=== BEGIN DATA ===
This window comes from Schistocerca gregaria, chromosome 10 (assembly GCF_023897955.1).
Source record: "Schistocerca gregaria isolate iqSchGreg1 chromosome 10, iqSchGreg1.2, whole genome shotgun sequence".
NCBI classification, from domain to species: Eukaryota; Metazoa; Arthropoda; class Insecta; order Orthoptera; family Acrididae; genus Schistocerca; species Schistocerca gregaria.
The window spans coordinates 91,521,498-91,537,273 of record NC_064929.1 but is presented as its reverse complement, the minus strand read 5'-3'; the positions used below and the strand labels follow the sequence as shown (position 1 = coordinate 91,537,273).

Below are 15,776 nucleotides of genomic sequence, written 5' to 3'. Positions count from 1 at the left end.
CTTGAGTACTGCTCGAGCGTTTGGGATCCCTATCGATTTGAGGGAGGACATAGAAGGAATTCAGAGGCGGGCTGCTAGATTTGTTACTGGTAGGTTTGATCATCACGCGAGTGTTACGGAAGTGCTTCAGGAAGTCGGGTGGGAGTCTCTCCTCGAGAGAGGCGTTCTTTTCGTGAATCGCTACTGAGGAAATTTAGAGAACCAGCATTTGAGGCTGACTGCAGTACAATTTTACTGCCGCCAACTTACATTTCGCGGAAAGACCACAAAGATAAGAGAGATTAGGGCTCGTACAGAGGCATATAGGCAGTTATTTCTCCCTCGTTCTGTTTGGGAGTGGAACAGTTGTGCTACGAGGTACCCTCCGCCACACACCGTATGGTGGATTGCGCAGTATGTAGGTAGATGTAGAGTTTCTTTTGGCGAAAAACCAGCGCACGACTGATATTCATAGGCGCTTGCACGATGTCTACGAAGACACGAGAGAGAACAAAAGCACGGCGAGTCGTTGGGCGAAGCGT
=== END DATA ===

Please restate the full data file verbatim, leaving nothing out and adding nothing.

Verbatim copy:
This window comes from Schistocerca gregaria, chromosome 10 (assembly GCF_023897955.1).
Source record: "Schistocerca gregaria isolate iqSchGreg1 chromosome 10, iqSchGreg1.2, whole genome shotgun sequence".
NCBI classification, from domain to species: Eukaryota; Metazoa; Arthropoda; class Insecta; order Orthoptera; family Acrididae; genus Schistocerca; species Schistocerca gregaria.
The window spans coordinates 91,521,498-91,537,273 of record NC_064929.1 but is presented as its reverse complement, the minus strand read 5'-3'; the positions used below and the strand labels follow the sequence as shown (position 1 = coordinate 91,537,273).

Below are 15,776 nucleotides of genomic sequence, written 5' to 3'. Positions count from 1 at the left end.
CTTGAGTACTGCTCGAGCGTTTGGGATCCCTATCGATTTGAGGGAGGACATAGAAGGAATTCAGAGGCGGGCTGCTAGATTTGTTACTGGTAGGTTTGATCATCACGCGAGTGTTACGGAAGTGCTTCAGGAAGTCGGGTGGGAGTCTCTCCTCGAGAGAGGCGTTCTTTTCGTGAATCGCTACTGAGGAAATTTAGAGAACCAGCATTTGAGGCTGACTGCAGTACAATTTTACTGCCGCCAACTTACATTTCGCGGAAAGACCACAAAGATAAGAGAGATTAGGGCTCGTACAGAGGCATATAGGCAGTTATTTCTCCCTCGTTCTGTTTGGGAGTGGAACAGTTGTGCTACGAGGTACCCTCCGCCACACACCGTATGGTGGATTGCGCAGTATGTAGGTAGATGTAGAGTTTCTTTTGGCGAAAAACCAGCGCACGACTGATATTCATAGGCGCTTGCACGATGTCTACGAAGACACGAGAGAGAACAAAAGCACGGCGAGTCGTTGGGCGAAGCGT